Since opening Mélange in September, D.C. chef Elias Taddesse has wowed customers, influencers, and critics with a cooking style that punches up American fast food with touches of haute French cuisine and traditional ingredients from the Ethiopian kitchen. To start February, the chef has added a Mélange-style French dip, his first new Ethiopian-American remix since introducing the city to doro wat-style fried chicken and beyaynetu (veggie platter) patties. Taddesse’s new creation starts with whole ribeyes he’s aged in a coating of niter kibbeh, clarified butter seasoned with aromatics, herbs, and spices. It’s topped with caramelized shallots, sliced jalapenos, and a senafich (Ethiopian mustard seed) cream sauce. An accompany broth nods to kikil, a thin stew traditionally made with potatoes, turmeric, and lamb or goat. In addition to limited quantities of the new sandwich (pickup only, $16), Mélange is also selling a couple new items geared toward customers following keto diets: an $18 box with braised short rib, wild mushrooms, smoked beef fat poached cabbage, and marrow jus; and a grilled avocado salad ($9) with crème fraîche chive vinaigrette and greens.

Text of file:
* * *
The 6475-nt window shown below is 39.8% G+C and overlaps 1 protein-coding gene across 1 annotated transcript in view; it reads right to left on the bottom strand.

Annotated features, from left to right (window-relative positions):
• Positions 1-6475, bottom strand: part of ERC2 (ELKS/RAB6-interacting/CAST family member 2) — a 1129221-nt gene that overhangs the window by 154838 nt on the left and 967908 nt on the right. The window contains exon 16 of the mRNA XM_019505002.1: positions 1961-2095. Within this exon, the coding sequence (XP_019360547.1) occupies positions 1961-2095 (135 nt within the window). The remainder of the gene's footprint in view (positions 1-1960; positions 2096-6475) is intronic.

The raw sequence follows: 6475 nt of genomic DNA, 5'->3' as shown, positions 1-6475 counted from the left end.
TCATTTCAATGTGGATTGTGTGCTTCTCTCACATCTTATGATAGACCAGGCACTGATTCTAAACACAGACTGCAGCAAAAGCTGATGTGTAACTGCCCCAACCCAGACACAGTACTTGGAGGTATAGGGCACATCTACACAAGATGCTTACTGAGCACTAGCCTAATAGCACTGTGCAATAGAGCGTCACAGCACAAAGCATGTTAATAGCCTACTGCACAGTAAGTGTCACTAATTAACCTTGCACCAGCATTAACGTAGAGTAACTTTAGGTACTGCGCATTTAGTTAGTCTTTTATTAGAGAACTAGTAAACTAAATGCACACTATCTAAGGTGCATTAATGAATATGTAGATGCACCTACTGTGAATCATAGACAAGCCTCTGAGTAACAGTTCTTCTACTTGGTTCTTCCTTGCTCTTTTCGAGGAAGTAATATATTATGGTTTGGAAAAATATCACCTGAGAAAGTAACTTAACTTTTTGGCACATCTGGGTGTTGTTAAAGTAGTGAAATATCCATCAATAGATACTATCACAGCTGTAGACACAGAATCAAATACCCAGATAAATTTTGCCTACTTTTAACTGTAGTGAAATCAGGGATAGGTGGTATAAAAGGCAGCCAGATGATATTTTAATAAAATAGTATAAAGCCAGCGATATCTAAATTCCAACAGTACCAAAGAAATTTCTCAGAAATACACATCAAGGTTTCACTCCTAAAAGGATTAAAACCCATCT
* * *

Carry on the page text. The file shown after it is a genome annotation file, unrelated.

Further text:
In other news ...
- Montgomery County, Maryland, is still observing an indoor dining ban that dates back to mid-December, but County Executive Marc Elrich has proposed lifting it with capacity capped at 25 percent. That could become official with a vote by the county board next week. [WBJ]
- Washington Post food columnist Tim Carman looks at how the local Ethiopian food scene, emblematic of a resilient cuisine that’s communal by its very nature, has changed during the pandemic. [WaPo]
- There’s a petition to bring a Waffle House to D.C., probably from people who’ve never experienced the greasy spoon glory of Lincoln’s Waffle Shop downtown [W]
- Cheesecake Factory is opening in the downtown spot that formerly housed Jeff Buben’s Woodward Table on March 30. [W]
- Washington City Paper spotlights the work of the D.C. Fridge Collective, which has distributed 6,500 pounds of fresh produce and served more than 500 prepared meals to the public over the past six months. [WCP]